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ST. ASAPH PETTY SESSIONS.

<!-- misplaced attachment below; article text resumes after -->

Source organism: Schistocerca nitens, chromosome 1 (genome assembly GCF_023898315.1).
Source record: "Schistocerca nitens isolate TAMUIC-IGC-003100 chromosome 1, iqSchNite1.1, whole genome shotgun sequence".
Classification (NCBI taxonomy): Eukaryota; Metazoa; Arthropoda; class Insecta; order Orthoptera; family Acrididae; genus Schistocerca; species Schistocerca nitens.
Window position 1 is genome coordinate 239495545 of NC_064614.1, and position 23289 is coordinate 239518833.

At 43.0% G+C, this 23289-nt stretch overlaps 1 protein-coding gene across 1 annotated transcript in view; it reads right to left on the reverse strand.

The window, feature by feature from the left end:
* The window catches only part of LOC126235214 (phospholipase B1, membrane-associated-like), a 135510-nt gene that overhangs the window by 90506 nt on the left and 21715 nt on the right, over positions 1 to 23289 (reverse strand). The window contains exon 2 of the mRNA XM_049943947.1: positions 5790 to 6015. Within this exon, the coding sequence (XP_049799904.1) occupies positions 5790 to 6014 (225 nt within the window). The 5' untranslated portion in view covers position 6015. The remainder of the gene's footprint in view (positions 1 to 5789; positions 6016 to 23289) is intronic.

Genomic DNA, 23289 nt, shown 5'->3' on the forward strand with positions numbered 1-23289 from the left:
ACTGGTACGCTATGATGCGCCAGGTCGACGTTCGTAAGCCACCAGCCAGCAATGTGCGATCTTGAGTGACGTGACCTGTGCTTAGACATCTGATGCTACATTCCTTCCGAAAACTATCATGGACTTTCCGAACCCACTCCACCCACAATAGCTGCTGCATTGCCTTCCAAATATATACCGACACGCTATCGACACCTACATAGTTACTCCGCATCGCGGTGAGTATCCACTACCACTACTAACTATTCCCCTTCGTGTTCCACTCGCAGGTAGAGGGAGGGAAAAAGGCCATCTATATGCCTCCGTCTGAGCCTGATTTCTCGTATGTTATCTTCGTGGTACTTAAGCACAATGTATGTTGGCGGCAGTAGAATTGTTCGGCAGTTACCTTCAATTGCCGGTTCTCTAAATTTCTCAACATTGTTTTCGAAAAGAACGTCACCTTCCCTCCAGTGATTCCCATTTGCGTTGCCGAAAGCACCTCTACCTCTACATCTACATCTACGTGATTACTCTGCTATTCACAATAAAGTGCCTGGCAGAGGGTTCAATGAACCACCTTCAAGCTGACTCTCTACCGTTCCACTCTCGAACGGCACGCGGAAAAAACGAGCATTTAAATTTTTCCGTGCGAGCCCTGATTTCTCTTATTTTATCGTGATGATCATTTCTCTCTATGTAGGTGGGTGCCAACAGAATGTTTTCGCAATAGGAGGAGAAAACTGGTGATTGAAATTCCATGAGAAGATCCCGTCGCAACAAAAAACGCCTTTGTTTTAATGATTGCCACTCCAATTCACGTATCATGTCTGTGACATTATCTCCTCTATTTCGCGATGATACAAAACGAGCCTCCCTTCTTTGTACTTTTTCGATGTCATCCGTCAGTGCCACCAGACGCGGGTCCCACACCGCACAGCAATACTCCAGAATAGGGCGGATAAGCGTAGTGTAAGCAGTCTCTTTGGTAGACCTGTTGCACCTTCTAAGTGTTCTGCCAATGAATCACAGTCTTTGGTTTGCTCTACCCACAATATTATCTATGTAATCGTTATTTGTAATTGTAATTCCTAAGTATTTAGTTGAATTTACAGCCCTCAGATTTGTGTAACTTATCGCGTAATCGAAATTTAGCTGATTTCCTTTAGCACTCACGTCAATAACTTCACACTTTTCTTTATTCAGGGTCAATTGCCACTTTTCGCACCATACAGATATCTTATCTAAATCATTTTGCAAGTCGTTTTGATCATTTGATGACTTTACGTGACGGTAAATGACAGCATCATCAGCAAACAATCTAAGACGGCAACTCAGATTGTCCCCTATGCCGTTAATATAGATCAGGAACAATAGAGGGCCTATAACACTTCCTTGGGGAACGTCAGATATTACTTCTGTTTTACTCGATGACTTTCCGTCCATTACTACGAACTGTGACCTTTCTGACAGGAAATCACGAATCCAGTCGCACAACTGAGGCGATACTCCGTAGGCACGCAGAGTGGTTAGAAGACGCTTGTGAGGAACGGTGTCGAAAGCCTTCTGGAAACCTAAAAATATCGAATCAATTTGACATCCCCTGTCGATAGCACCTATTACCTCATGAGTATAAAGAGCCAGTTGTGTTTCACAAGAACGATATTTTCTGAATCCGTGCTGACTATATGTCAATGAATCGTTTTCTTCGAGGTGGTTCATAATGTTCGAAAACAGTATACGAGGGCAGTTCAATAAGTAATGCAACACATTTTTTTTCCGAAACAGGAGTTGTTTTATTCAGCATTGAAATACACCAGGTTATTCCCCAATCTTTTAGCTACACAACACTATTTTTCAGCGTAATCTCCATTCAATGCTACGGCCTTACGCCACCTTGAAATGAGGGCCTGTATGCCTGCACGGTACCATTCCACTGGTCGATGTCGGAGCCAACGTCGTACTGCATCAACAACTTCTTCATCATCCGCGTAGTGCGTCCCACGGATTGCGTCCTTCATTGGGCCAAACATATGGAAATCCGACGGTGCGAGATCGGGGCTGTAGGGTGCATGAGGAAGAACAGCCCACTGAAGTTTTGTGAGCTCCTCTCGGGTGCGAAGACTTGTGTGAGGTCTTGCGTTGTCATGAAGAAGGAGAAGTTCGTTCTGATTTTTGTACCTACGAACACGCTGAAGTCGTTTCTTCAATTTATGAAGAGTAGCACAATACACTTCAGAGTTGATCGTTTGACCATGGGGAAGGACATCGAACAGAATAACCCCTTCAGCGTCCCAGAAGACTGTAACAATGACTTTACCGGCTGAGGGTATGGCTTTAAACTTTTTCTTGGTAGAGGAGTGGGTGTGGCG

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ST. ASAPH PETTY SESSIONS. MONDAY, SEPT. 1. Before Major Birch, Mr Edwin Morgan, Col. Hore, and Mr E. W. D. Walthal. RENEWAL OF LICENSES. The justices renewed the licenses of the various publicans in the division of Rhuddlan, with the exception of two or three mentioned subsequent- ly. Superintendent Hughes produced his report shewing that there had been no convictions duriog the year. There were he said, 28 public houses|in the division, 1 beerhouse and 1 grocer's license population 3747, or one license for 121 inhabitants. In St, Asaph proper there were 13 public-houses and one grocer's license for a population of 2675, or one in 198. During the year there bad been 14 oonviotions for drunken- ness, a decrease of one. OPPOSITION TO RENEW ALS.-Ct THB HAND." Mr Alun Lloyd appeared to oppose the re- newal in any form of the license to the Hand Inn, Lower Street, St. Asaph. A pet tion was also produced by the Rev. T. LI. L. Williams, I Vicar, and the Rev. Benjamin Hughee, in opposi. tion to the license being granted. This had been signed by the Bishop, the Dean, minor clergy and miniHters, together with about 80 other persons. Mr Lloyd eeid it was desirable to gat all concerned in the question of granting the 1 cenee should be before the court, and if the mat. ter were adjourned he would try and get the has. bands of some of the women wh) got drink on credit at tho house to oppose the application. The women, be .dded, looked more like animated hogsheads than human beings.âThe matter was left in abeyance. Mr Hugh Savage, BiDgor, agent for Messrs Young & Co., owners of the house, subsequently appeared in court and made a formal application regarding the license, Mr Lloyd objecting to his locus standi. The court remarked that they knew the objection was correct, but they were Wishful to hear what Mr Savage bad to say, as it would in no way effgct their decision prejudical- Iv. Mr Thomas Jones, tha old tenant, then formally applied for a renewal for himself, and Mr J. Morris Jones apfl: d for a new license, by way of transfer from the old tenant. The objection was then Lrmally tendered, on the grou ids (1) that the requirements of the neigh- bourhood ii d not warrant a. renewal, there-bsir.g three public-houses in the street. (2) that the class of customers who frequented the house were women, and (3) that they were encouraged to drink by obtaini: g credit. Mr Lloyd said that in view of those objections it would be best to adjourn the matter so as to eO'lbJo Thomas Jonea to attend at the next meetiog arid answer them. Mr Savage said that he wculd agree to that, although he thought a notice of the objection raised that day Ebould have teen given him. Toe Magistrates' Clai k (Ur Oiiver George): The Jaw rioes not reqqira it, and Mr Lloyd in what he had dore was perfectly legal. The Court then referred the applications to the adjourned mepting to be held on the 29tb of September, the Chairman adding that he was sorry to fiud that a woman to whom a transfer had been refused at a previous court was now sellit g -.t the houaa. Mr Savage replied that Toomas Janeg called th^re daily, and th-3 woman would go as soon as sbp f ui d â > "hou^a. M)j r ErIch sa;d tbat the transaction to hi rni-nd was a mewhit suspicious one. The justic e then adjourned te matter. AN EMPTY HOTEL AND THE CONSEQUENCES. Mr Moses Robettii, Dr-per, St. Afapb, Bpplied to- the ren- wal of the license of the Mnsivn Hotel, and Superintendent Hughes opposed it. Mr Alun Lloyl said that he also appeared in opposition, acd being ask.d on whose bthaif replied that it was Father Lightbound (Roman Priest in the city). He added that he wished the ffis-rits of the cise to be gone into at the adjourred fessions, as Father Lightbound had not aa yet had aa opportunity of being advised by him. Be was also anxious that nothing in the way of vexatious oppositions should be advanced. Superintendent HubeB prodnoed a copy of the notice served, and sa d that he opposed the renewal simply and solely on the ground that the hotel had been closed for over six months, and he did that in accordance with the instructions of the County Council. Mr Lloyd said that his objections would be made at the adjournment, when all the facts could be laid before the court, including all that were in favour of a renewal. He said that when he movel the resolution at the County Council he had in view a house which had been closed for five years, and he was inspired to take steps in view of the then existing Compen- sation Clause, and so as to save the county as much as possible. Major Birch, the question of adjournment having again been mentioned, remarked that this matter was not a question of the owner losing his license but as to whether or no the house was required. It would be a serious thing to do away heedlessly with the license cf the leading house, or what had been the leading bou-e in the city, and which when occupied had not had a word said against its conduct. Mr Roberts then made his application formally. He added that the house had been unoccupied for two yeare, owing to his inability to find a suitable tenant. It could not, beheld, be contended that tho bouse was not required, as it waa eit-uated in a most central place, and there was ample stabling accommodation. The Chairman: What is your intention in regard to it ?-Mr Roberts Either to let or pell. The Chairman: We can't consent to an indefinite postponement of this subject. You must be prepared to either let or sell it before long. The longer it is left closed the stronger will be Mr Hugbes's argument. Mr Koberfes said that what he might have done was to put a man in to carry on the business in his (the applicant's) name. But rather thau do that he wished to have a suitable tenant who would take the whole thing into his own hrmds, In reply to Mr Alan Lloyd he said that the premises were purchased by him two years ago. He had not refused to let the place for £80. altbough he might have mentioned he would want -.ClOo. Did not know it had been let for S40 only during the past 20 years. The court then adjourned the application, Mr Lloyd aga n assuring the applicant that he would raise no vexatious objections. His grounds would be that the house was not required; that the owner was not going to corduct the house himself, that he was asking a prohibitory rent, and that other premises could not be extended if this house were reopened. A WOMEN'S QUABREL IN THE SQUARE. Jane Williams, an aged peraon, charged Sabina Deed, Irish Square, with an assault, the defendant admitting it as an "accidental" one. The complainant said that her daughter and Mrs Deed were arguing, when the lattev struck her (the comolaicant) in her head with a wbtir-cao she had in her bands. She had to go to the doctor in consequence. Defendant admitted having swung the can around, with the unex- pected result that she struck the old woman, instead of her daughter, with it. This was done after the latter had thrown a bucketful of ashes over her; the complainant denying that, and saying that the ashes were thrown atterwards. Sergeant Pearson said that he was called and saw blood at the bottom of the bucket, and he noticed that Mrs Deed was covered with ashes. The court considered the case a bad one, and an example would be made of defendant by being fined il, the costs amounting to 8s. In default 14 days' hard labour. Sabina Deed then charge Margaret Ann Tomlinson with an assau!t. This defandant was the former complainant's daughter, and admitted throwing the ashes after and not before her mother bad been struck. Complainant said the ashes sprinkling was the first episode, and called Dinah Davies as a witness, but sbe testified to the contrary, and the court dismissed the case, calling upon Mrs Deed to pay 23. 6d. extra in fees. As she had no money to pay in this and the former case, P. c. Parry escorted her to the premises situate to the rear of the court-house. GAME TRESPASS. Edward Jones, Pen?bpyn, Dymeirchion. was charged by Alfred Tabby, keeper to Lord Mostyn with trespassing in search of rabbits on land in the occupation of Mr Edward Jones, Oriafol, parish of Owm. The keeper had seen the de- fendant pick up a rabbit caught in a snare set in some gorso, and run away. Mr Alun Lloyd appeared for defendant and argued that it wae a case of mistaken identity. The court, bow. ever, found the case proved and inflicted a fine of Is., the costs amounting to 8a. 6d.